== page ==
Chapter Thirty: Spare Parts
“What the actual f*ck.”
Halley, of course, prowling inquisitively between the lines of standing pods; I couldn't even muster that much. There was N, and there were... well, what were these? Clones? Spare copies?
“Thunor strike us,” breathed Cheren. “It's—”
“Explain,” I snapped, turning to Lisbeth. “Now. What are these, and why are they N?”
“Jared,” began Bianca, but I held up a hand to interrupt her.
“No. Lisbeth. What is going on here?”
She looked afraid, as if she thought I might attack her – and for all I knew, I might have done; there was a horrible wrongness about all these Ns, these rows and rows of deathless clones, and it swelled inside me like ice in pipes, threatening to burst me at the seams. I wanted— I don't know what I wanted. But I wanted to do it fiercely.
“He had a mummified body,” said Lisbeth, speaking far too fast. “A – a king, he said, an old king, and he wanted us to extract the DNA and grow a clone – several, he said, in case of trouble—”
“F*ck,” said Halley. “Do you remember? The first of the royal blood for thousands of years, N said. Didn't make sense at the time, did it? How could the monarchy be passed down? But if you found the body of the King...”
“That's why he's named N,” I said, an icy cold stealing through my skin. “It's the name he had before, just modernised a little.” I took a deep breath. “He isn't descended from Naudri at all. He is Naudri.”
“That's not quite how cloning works,” Cheren pointed out. “N is technically Naudri's son, but they're genetically identical.”
“Why?” I asked abruptly, not listening to him. “Why did he want this – why did he want the body cloned? And where did he get it?”
Lisbeth backed away slightly, raising her hands in a pacifying gesture.
“Look, I only know so much—”
“Then tell me whatever you do know,” I snapped. “Sun's sake, just talk already!”
“OK!” She swallowed. “I don't know where the body came from,” she said. “The desert, I think. It came in a sarcophagus like they've found over in the First Kingdom ruins, so I'm guessing it was there.”
“And why?” I asked.
“I don't know!” Lisbeth closed her eyes. “I don't know.” She opened them again. “Look,” she said, more calmly, “I'm just a scientist. I work for Ingen, not Harmonia. I just patched together the genetic information from the body and grew it. After that, Harmonia's men took the baby away – I just made forty more bodies as back-ups, like he'd asked. He took them too, for a few years, and then gave them back for me to put into slow growth stasis in here. I've come here once a week to check on them ever since.”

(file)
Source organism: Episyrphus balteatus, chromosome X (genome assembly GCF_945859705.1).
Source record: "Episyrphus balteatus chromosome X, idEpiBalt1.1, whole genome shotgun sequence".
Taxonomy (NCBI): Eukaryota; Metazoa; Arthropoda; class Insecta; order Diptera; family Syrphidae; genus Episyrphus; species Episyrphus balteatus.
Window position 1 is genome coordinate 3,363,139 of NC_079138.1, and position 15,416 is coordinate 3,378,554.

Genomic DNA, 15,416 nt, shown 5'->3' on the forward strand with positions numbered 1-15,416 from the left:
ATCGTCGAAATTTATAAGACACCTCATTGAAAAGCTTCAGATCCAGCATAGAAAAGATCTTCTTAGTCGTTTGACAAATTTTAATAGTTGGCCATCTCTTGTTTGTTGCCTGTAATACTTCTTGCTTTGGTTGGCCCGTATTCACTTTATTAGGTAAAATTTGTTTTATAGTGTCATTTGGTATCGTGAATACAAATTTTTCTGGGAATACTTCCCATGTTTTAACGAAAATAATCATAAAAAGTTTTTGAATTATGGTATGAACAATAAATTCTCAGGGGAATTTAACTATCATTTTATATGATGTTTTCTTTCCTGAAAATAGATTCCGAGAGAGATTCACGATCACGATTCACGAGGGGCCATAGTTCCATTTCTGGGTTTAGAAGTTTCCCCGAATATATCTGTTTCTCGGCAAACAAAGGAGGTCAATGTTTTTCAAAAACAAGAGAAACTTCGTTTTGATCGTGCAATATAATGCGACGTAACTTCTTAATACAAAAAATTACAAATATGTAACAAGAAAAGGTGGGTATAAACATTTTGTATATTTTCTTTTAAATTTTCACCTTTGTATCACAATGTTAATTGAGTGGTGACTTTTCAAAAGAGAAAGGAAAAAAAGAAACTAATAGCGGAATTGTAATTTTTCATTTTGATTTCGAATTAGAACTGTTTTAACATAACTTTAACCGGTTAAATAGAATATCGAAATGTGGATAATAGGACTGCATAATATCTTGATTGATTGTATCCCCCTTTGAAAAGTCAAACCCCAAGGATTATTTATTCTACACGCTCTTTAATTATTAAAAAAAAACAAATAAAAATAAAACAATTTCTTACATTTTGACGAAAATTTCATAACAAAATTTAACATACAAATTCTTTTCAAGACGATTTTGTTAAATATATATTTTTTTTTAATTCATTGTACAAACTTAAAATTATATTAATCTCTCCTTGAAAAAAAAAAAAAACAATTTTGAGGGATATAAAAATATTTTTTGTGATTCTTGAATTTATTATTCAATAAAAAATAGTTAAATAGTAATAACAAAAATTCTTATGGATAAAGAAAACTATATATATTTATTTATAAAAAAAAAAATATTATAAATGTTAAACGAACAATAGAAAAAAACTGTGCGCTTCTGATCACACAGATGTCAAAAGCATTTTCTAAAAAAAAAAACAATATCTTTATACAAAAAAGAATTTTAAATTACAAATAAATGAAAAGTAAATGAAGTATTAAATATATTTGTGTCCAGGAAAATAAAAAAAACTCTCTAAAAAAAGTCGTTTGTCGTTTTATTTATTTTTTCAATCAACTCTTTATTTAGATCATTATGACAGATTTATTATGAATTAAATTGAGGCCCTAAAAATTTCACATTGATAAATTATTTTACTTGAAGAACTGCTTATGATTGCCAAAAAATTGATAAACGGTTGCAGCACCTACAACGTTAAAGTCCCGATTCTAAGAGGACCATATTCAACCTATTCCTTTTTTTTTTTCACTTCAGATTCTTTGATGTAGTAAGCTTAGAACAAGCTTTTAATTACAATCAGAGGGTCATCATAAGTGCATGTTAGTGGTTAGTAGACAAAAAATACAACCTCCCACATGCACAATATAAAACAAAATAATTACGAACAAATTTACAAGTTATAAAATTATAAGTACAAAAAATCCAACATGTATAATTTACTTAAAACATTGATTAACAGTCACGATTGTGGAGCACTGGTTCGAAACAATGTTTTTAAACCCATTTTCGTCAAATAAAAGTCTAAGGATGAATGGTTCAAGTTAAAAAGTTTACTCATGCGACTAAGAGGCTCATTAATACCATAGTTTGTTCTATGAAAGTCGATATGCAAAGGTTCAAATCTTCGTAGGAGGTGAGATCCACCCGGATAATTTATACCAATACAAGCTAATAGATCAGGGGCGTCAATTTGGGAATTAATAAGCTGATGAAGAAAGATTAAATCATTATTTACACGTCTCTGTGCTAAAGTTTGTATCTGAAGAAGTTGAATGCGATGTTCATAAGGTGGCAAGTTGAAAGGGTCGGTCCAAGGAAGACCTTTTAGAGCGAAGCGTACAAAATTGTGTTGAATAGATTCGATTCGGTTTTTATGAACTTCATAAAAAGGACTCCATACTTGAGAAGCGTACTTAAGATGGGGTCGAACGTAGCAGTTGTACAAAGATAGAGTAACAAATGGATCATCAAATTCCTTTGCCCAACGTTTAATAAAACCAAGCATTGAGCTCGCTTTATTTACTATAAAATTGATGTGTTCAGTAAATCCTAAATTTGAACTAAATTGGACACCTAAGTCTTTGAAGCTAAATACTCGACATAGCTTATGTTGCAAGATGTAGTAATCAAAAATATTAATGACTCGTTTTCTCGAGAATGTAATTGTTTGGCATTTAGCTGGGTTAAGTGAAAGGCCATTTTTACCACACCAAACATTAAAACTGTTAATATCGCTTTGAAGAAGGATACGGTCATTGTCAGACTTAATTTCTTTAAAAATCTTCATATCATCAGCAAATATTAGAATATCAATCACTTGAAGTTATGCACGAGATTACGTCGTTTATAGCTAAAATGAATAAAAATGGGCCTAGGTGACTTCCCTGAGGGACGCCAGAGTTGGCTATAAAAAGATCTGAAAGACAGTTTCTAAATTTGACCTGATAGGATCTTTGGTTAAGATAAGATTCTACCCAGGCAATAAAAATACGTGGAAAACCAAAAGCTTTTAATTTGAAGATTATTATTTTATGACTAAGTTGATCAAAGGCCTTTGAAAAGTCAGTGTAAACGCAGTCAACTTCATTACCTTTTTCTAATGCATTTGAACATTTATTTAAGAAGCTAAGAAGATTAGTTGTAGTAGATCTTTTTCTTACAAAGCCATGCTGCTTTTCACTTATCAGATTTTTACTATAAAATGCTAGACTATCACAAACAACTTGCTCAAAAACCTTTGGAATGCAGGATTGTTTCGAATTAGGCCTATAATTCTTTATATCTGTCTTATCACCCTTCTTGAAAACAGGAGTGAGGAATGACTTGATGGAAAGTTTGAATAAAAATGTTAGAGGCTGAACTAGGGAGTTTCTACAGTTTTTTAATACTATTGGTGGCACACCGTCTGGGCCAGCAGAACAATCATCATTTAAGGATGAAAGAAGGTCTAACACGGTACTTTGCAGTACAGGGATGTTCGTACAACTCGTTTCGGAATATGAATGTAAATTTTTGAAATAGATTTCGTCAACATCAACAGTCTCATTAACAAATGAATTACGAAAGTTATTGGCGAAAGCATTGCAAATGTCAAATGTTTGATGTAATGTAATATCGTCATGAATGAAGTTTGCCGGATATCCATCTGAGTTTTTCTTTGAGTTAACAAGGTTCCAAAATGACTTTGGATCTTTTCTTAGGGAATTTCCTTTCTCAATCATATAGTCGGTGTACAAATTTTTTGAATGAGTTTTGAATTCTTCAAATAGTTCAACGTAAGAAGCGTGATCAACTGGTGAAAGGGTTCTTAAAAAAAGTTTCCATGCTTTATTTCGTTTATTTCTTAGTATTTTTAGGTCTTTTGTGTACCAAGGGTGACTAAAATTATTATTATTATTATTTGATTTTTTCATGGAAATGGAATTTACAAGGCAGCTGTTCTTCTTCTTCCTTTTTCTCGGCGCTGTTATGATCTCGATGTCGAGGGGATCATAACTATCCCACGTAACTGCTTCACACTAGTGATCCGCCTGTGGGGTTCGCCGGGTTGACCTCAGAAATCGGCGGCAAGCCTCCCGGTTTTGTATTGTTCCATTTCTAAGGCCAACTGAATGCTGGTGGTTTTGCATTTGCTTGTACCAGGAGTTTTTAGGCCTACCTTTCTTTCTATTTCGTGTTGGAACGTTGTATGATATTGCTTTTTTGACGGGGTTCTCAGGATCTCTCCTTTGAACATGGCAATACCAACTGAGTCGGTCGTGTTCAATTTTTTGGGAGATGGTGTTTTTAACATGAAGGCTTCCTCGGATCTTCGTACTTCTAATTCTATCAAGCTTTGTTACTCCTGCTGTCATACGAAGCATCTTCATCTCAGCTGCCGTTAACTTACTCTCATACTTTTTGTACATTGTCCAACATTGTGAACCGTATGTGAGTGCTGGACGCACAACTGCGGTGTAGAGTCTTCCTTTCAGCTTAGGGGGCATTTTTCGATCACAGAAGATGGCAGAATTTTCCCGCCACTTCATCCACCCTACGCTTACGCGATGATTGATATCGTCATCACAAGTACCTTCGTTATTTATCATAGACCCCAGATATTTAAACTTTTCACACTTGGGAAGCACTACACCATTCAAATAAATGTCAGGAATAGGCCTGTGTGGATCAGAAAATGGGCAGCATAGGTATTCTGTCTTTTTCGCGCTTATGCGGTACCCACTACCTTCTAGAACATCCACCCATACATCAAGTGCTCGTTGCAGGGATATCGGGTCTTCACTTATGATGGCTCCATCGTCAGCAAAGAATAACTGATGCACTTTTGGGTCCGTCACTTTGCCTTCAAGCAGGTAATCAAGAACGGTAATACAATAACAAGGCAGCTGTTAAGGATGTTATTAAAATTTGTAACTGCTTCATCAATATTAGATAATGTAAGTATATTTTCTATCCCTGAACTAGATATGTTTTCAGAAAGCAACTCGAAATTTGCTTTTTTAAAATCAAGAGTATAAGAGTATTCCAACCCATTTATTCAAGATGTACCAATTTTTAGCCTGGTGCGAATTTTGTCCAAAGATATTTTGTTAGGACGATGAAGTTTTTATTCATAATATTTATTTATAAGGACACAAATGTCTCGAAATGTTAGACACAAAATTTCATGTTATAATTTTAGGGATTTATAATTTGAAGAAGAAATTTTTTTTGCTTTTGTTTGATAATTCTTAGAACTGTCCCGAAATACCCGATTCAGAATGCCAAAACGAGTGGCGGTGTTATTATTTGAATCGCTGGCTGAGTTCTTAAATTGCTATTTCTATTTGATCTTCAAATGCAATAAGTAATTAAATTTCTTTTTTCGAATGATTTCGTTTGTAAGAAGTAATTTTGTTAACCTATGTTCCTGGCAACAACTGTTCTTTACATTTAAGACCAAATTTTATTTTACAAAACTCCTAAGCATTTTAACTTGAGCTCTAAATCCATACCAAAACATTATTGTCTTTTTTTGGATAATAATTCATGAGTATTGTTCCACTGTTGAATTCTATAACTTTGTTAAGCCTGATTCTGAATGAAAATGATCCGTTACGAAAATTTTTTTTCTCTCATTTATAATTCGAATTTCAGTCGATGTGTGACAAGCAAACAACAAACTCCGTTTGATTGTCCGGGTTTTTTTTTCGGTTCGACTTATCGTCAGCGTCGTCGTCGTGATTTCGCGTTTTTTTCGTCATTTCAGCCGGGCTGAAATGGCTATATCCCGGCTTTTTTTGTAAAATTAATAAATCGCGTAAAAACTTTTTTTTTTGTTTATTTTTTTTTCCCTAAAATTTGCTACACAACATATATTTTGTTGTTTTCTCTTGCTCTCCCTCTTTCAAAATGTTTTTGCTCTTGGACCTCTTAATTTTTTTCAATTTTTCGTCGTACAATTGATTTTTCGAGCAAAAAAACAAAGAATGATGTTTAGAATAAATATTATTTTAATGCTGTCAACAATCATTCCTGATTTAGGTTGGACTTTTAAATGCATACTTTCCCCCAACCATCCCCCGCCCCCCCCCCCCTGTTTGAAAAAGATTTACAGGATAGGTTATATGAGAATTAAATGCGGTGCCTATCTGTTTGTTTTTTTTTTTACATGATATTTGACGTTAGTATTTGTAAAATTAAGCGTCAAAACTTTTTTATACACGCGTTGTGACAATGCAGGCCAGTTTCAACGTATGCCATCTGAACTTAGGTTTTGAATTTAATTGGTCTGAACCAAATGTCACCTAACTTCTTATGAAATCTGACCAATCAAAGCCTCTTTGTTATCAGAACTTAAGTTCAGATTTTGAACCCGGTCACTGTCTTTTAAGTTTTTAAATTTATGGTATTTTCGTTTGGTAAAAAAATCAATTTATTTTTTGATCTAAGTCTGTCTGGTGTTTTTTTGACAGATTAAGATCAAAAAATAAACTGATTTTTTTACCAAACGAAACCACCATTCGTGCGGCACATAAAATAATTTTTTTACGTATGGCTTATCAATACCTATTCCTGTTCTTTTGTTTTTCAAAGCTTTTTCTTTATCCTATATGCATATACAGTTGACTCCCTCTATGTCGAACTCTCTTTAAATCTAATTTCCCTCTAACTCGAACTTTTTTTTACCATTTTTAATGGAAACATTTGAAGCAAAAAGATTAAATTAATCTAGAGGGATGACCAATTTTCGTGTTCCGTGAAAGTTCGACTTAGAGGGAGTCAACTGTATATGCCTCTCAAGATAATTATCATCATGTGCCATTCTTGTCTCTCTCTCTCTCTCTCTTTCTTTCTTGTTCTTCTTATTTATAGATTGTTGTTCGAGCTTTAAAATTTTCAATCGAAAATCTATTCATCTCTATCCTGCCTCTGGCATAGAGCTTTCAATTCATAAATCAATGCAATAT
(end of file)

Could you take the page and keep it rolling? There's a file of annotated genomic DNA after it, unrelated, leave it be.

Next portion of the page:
Something in my throat seemed to close up.
“How long?” I asked, dreading the answer. “How long have they been stuck in there?”
Lisbeth counted on her fingers.
“Er... five years?” she hazarded. “Since they were toddlers.”
“Wait,” said Cheren. “Five years?” He glanced at the clones. “They're as old as N, though.”
“Yeah,” she said. “Same age – about eight or nine.”
“What do you mean, eight or nine? They're clearly at least sixteen.”
“They look sixteen,” agreed Lisbeth. “But they matured much faster. So did N.” She paused. “Wait. You didn't know, did you?”
“Know what?” asked Halley. “I'm getting tired of this bullsh*t, so if you'd like to get to the f*cking point some time soon...?”
“They look human,” said Lisbeth, an earnest look on her face. “And they act human, too – or at least N does; these don't do anything at all. But if you look at their bones, and their brains, and their DNA... Well. They just aren't human.”
Niamh opened her eyes.
This did not change a thing.
She blinked. No. Still as dark as ever – unnaturally dark; darker than she'd ever known it to be before.
She took a deep breath, and felt a weight on her chest.
“Try not to breathe,” said a soft voice in her ear. “Moving only makes this trickier, and we do want you to survive the process.”
Niamh started and hit her head on stone.
“We asked you not to move,” said the voice. It had something of the buzz of flies about it, and Niamh knew, all at once and without being told, that it was an aspect of Weland. Not all of him, but some at least.
Niamh lay very still, and concentrated.
Where was she? In some very small, narrow space – possibly entombed, she thought. That was alarming, but not insurmountable. The voice said they wanted her alive, after all, so she wouldn't die.
OK, thought Niamh, I can deal with that.
Unfortunately, that wasn't all there was to it.
Her clothes were gone, and in their place it felt like some kind of shroud or bandage was being wrapped around her. They began at her feet, and wound up tightly about her body to the chest, where she could feel them winding further, somehow slipping between her back and the stone beneath her with each revolution.
Niamh thought of sarcophagi and mummies.
Niamh thought of Ezra's choking bands of grey light.
Niamh thought of curses that were sculpted flesh.
“What are you doing to me?” she whispered faintly, clinging resolutely to the remnants of her iron will.
“We are making you anew,” the voice whispered back, like a lover in her ear. “Such a prize specimen is not to be passed up, Niamh Harper. You will be a choice gem in our diadem indeed.”
I am not afraid, Niamh told herself. I am Niamh Harper and I am not afraid of anything, so I'm definitely not f*cking afraid now—
But she was, and with the Hellerune in her ear there was no way she could deny it – no way anyone could; no Beowulf or Hercules, no Atalanta or Osiris or even Baldr, could have found a way to shut the fear out of their mind with the soul of decay itself upon their chest.
Something snapped inside her, and Niamh began to cry.
“Not human,” I repeated. “What do you mean, not human?”